I am afraid of a lot of stupid things. Unidentifiable noises in the dark. That unknown mushy thing in the back of my freezer. Anything that looks like blood. The insistent sound of my email inbox pinging. And of course, when Pitchfork Provisions runs out of chocolate cake.

Yet when it comes to more weighty matters such as my impending life prospects, I usually am not so much afraid as gleefully oblivious. For what better adrenalin rush is there than taking a gamble on your unknown and tentative future? Spontaneous decisions, wee how fun!

In any case, I am the person that blurts rather than filters the strange thoughts on my mind. I introduce myself to strangers on the bus when I’m bored. On the spur of the moment, I ask romantic interests to coffee without thinking it through. When traveling, I book a bed and a plane ticket and hope the rest of it will somehow work out. I am bold, because somewhere inside, somewhere implicit in the fiber of my being, I trust that my subconscious knows what it is doing. I trust.

At least I used to be that person. I don’t know if I still am.

Because the girl who first walked through the archway of Pegram, fresh off a flight from Australia is not the same girl sitting in Bella Union and writing this article. I cannot deny that two years of Duke life have irrevocably changed the way I live my life. On one hand, it has opened up a beckoning Narnia of a doorway, and I ventured into the wardrobe to discover just how good it is to live to learn and learn to live. But on the other hand, it has closed me off in ways I never imagined.

After two years I have found that Duke is a culture of moderation. Try in class, but not too hard or else people will brand you totally “unchill.” Be exuberant and friendly, but not too friendly or people call you strange. Date around, but don’t ask for too much commitment—what are you, desperate? Even the way we dress is carefully understated, and those hipster souls who dare to deviate are conspicuous on campus. And I too have adopted that mentality in my daily life. I am still friendly, but after too many awkward conversations I now fear introducing myself to strangers. My default expression is no longer a smile but a cool and polite neutrality. I am sometimes afraid to post Facebook statuses because it is better to say nothing than something controversial (and by controversial, I don’t mean liberal). When I meet a guy I’m interested in, I no longer ask him to coffee but feign indifference and see if he will take the lead. He doesn’t.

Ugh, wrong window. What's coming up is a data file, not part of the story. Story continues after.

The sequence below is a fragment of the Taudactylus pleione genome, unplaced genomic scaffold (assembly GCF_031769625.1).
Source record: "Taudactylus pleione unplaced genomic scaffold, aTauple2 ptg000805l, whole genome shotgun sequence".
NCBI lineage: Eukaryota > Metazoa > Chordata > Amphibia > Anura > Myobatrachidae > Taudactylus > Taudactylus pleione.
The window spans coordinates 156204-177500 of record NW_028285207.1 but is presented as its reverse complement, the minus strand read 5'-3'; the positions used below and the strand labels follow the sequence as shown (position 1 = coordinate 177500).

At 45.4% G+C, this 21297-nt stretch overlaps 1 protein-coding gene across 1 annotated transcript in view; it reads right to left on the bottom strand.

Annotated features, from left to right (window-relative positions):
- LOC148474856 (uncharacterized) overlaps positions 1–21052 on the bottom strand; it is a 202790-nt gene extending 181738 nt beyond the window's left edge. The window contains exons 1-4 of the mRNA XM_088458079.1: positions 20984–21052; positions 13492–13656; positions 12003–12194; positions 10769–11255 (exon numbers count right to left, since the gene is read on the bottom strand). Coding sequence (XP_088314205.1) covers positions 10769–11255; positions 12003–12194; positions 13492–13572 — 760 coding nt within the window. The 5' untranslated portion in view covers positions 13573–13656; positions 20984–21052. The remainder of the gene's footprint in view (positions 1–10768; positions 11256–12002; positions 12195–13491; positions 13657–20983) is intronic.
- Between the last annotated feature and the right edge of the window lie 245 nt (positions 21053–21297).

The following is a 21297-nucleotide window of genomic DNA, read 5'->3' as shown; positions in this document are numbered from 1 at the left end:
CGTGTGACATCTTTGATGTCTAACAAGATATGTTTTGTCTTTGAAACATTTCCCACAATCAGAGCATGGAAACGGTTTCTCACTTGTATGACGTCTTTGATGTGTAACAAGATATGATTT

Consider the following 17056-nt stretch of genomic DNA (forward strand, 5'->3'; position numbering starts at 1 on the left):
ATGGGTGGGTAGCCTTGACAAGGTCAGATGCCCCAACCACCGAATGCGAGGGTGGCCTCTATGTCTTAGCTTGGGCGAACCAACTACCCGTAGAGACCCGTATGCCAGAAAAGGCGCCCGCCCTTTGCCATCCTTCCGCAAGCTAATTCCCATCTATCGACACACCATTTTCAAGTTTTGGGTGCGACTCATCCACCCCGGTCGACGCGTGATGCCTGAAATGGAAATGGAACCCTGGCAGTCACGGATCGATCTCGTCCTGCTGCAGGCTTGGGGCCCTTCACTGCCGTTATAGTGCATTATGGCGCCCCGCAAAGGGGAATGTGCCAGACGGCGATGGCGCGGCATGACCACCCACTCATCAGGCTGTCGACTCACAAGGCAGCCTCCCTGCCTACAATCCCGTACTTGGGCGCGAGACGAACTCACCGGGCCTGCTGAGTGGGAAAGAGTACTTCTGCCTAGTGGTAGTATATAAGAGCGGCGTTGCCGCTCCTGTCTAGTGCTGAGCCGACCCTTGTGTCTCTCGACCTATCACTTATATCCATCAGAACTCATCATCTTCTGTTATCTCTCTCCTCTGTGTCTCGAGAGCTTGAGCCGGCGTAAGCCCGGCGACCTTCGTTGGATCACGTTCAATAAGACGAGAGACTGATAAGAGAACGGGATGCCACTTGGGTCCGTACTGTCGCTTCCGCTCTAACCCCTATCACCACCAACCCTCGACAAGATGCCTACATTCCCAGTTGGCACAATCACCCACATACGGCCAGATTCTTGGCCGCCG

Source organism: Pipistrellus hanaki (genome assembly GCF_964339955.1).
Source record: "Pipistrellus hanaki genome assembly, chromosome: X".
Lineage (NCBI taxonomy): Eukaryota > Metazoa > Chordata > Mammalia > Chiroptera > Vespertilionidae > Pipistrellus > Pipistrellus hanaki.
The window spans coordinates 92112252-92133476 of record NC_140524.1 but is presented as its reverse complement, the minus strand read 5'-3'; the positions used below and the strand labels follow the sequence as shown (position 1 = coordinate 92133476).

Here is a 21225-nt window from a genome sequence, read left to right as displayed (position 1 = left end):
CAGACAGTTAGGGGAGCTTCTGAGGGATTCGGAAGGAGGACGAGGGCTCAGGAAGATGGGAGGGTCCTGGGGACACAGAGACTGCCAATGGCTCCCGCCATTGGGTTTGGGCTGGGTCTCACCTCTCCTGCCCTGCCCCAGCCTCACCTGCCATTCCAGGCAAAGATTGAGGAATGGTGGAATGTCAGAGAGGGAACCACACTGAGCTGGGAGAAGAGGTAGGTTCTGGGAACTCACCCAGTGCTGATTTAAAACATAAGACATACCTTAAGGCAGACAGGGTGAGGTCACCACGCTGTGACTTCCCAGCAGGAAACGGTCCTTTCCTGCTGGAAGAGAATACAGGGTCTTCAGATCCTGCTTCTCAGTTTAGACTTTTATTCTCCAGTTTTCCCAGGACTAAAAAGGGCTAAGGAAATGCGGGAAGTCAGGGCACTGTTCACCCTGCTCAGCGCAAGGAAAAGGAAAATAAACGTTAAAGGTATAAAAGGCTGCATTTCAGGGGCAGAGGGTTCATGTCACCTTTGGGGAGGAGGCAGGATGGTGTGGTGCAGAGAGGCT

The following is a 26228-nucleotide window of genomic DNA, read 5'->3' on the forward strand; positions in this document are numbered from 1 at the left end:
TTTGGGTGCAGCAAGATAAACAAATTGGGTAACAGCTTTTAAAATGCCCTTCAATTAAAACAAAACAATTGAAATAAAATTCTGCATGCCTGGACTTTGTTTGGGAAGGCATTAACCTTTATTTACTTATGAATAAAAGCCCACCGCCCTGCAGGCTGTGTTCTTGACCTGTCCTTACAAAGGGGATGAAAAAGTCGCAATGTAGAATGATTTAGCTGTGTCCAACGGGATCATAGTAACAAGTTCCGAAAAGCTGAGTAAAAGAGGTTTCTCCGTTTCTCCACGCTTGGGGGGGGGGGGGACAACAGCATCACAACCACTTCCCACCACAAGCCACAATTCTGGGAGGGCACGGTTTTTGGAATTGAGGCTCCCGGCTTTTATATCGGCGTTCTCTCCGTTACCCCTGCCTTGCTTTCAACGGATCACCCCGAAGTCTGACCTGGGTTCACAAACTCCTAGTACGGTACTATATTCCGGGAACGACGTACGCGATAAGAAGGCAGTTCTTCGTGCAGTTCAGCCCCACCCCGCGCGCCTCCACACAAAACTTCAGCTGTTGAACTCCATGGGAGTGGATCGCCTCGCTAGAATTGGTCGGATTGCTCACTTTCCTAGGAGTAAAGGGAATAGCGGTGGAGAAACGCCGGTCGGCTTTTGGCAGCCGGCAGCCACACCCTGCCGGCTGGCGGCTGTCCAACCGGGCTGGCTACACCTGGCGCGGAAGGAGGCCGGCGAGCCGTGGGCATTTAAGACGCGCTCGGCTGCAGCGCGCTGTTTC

Duke has damaged my boldness because deviating from the norm does not often seem to pay off. Certainly there is a mold at this school of the casual, cool social interaction that is lauded. It seems that diverging often leads to something even worse than rejection—pity and indifference. I am too weary to keep trying and too disheartened to be courageous.

But I am also weary of carefully moderating my interactions with others to fit into this idea that some unknown person decided one day was acceptable. Why has social interaction become a game of who feigns indifference the best? It’s a game I don’t know how to play.

It is difficult and frightening to be bold. The fear of rejection, something I’ve written about previously, is real and raw and can bite. Let it hurt. What distinguishes some of the most change-making people in the world is simply their refusal to let rejection wear down their boldness. In our incubated conformity, we have become comfortable with stigmatizing the person who first raises their hand in class.

But having courage is not something to be ashamed of. Courage is the flame burning on the torches ahead. Courage is the indicator of passion and personal investment. Courage is what might transform the small idea in your head into a blazing reality. And even if it’s awkward and embarrassing at first, courage will pay off hugely in the long run.

Recently, I struggled with the decision whether to re-run in an election or not. It would mean public declaration and being singled out for judgment. It would mean actively having to fight for a position I believed in. It would mean being more courageous than I had been in a long, long time.

And then I thought about the girl who never visited Duke University but Google Mapped it and bought a plane ticket the very next day. I think about the girl who, against all odds, somehow ended up in an adventure ten thousand miles away from home.

And I decided to be bold.

Isabella Kwai is a Trinity sophomore. Her column runs every other Thursday. Send Bella a message on Twitter @tallbellarina.